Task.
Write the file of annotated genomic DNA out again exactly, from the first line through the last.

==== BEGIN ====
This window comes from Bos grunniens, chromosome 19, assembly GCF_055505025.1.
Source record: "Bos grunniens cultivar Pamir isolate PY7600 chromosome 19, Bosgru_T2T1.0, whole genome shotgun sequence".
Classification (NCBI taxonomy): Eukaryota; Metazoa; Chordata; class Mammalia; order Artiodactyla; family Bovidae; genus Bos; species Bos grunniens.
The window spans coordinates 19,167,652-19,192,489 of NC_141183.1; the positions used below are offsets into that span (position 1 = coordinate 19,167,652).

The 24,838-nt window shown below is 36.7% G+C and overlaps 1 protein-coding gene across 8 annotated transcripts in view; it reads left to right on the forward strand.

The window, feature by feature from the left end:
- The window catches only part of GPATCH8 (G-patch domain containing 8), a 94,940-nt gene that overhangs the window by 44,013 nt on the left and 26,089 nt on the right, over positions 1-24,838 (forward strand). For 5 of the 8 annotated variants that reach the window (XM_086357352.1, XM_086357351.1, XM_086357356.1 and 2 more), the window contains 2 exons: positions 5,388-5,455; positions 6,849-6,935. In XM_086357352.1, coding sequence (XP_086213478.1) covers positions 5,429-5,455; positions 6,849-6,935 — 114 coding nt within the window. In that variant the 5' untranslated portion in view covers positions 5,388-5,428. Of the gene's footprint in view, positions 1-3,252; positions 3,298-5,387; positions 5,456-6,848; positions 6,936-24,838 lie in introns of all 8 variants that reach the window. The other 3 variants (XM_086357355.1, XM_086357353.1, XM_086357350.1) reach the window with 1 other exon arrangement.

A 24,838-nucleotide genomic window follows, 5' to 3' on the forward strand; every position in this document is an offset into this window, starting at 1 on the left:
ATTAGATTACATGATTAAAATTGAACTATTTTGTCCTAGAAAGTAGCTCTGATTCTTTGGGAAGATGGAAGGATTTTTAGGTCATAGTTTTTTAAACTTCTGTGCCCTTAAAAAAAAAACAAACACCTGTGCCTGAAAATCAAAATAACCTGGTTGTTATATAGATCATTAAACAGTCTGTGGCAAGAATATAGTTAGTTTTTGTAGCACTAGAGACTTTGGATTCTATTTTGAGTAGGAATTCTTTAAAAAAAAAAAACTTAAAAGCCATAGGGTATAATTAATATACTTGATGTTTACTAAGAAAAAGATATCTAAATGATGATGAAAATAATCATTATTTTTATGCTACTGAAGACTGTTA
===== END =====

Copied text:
This window comes from Bos grunniens, chromosome 19, assembly GCF_055505025.1.
Source record: "Bos grunniens cultivar Pamir isolate PY7600 chromosome 19, Bosgru_T2T1.0, whole genome shotgun sequence".
Classification (NCBI taxonomy): Eukaryota; Metazoa; Chordata; class Mammalia; order Artiodactyla; family Bovidae; genus Bos; species Bos grunniens.
The window spans coordinates 19,167,652-19,192,489 of NC_141183.1; the positions used below are offsets into that span (position 1 = coordinate 19,167,652).

The 24,838-nt window shown below is 36.7% G+C and overlaps 1 protein-coding gene across 8 annotated transcripts in view; it reads left to right on the forward strand.

The window, feature by feature from the left end:
- The window catches only part of GPATCH8 (G-patch domain containing 8), a 94,940-nt gene that overhangs the window by 44,013 nt on the left and 26,089 nt on the right, over positions 1-24,838 (forward strand). For 5 of the 8 annotated variants that reach the window (XM_086357352.1, XM_086357351.1, XM_086357356.1 and 2 more), the window contains 2 exons: positions 5,388-5,455; positions 6,849-6,935. In XM_086357352.1, coding sequence (XP_086213478.1) covers positions 5,429-5,455; positions 6,849-6,935 — 114 coding nt within the window. In that variant the 5' untranslated portion in view covers positions 5,388-5,428. Of the gene's footprint in view, positions 1-3,252; positions 3,298-5,387; positions 5,456-6,848; positions 6,936-24,838 lie in introns of all 8 variants that reach the window. The other 3 variants (XM_086357355.1, XM_086357353.1, XM_086357350.1) reach the window with 1 other exon arrangement.

A 24,838-nucleotide genomic window follows, 5' to 3' on the forward strand; every position in this document is an offset into this window, starting at 1 on the left:
ATTAGATTACATGATTAAAATTGAACTATTTTGTCCTAGAAAGTAGCTCTGATTCTTTGGGAAGATGGAAGGATTTTTAGGTCATAGTTTTTTAAACTTCTGTGCCCTTAAAAAAAAAACAAACACCTGTGCCTGAAAATCAAAATAACCTGGTTGTTATATAGATCATTAAACAGTCTGTGGCAAGAATATAGTTAGTTTTTGTAGCACTAGAGACTTTGGATTCTATTTTGAGTAGGAATTCTTTAAAAAAAAAAAACTTAAAAGCCATAGGGTATAATTAATATACTTGATGTTTACTAAGAAAAAGATATCTAAATGATGATGAAAATAATCATTATTTTTATGCTACTGAAGACTGTTA